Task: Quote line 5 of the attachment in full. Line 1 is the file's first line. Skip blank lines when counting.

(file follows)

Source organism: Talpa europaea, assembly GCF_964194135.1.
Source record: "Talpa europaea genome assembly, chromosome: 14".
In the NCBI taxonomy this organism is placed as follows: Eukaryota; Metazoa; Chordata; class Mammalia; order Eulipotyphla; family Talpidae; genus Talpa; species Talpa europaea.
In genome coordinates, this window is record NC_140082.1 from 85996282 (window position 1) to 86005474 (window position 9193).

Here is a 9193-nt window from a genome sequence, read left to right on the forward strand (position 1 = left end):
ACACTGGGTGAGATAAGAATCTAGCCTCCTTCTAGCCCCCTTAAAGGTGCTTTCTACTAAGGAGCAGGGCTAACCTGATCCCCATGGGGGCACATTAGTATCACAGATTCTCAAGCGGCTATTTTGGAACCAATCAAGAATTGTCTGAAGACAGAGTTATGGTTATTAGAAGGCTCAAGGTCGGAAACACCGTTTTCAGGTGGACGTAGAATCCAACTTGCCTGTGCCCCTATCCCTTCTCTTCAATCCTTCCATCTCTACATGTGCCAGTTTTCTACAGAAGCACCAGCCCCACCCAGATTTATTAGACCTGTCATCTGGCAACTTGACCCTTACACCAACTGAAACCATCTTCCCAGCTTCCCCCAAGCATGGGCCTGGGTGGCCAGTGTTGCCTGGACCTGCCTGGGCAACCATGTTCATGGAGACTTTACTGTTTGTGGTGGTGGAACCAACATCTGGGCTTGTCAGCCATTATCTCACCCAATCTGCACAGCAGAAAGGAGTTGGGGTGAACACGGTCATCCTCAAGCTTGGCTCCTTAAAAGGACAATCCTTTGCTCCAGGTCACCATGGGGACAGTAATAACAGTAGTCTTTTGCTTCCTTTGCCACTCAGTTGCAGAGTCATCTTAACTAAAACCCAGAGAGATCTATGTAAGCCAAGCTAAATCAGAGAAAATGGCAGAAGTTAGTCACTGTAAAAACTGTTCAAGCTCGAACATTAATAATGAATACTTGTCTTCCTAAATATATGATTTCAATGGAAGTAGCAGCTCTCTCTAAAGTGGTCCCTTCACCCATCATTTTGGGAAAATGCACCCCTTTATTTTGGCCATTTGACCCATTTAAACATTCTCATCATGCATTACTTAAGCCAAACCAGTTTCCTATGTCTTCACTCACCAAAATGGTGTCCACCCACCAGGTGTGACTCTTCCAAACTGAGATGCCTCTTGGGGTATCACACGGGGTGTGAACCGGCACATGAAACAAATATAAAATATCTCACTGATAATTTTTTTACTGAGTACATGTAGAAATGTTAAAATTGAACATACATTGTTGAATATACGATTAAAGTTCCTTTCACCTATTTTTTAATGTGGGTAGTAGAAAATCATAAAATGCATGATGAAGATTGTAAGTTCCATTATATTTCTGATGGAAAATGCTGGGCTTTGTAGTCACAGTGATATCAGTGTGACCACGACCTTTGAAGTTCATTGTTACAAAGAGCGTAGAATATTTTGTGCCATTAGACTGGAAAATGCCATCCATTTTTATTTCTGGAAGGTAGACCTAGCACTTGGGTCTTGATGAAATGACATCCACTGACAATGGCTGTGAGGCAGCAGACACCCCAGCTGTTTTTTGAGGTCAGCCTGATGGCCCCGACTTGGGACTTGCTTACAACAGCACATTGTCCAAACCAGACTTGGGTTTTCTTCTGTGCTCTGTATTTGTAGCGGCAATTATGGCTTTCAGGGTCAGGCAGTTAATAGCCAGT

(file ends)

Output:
Here is a 9193-nt window from a genome sequence, read left to right on the forward strand (position 1 = left end):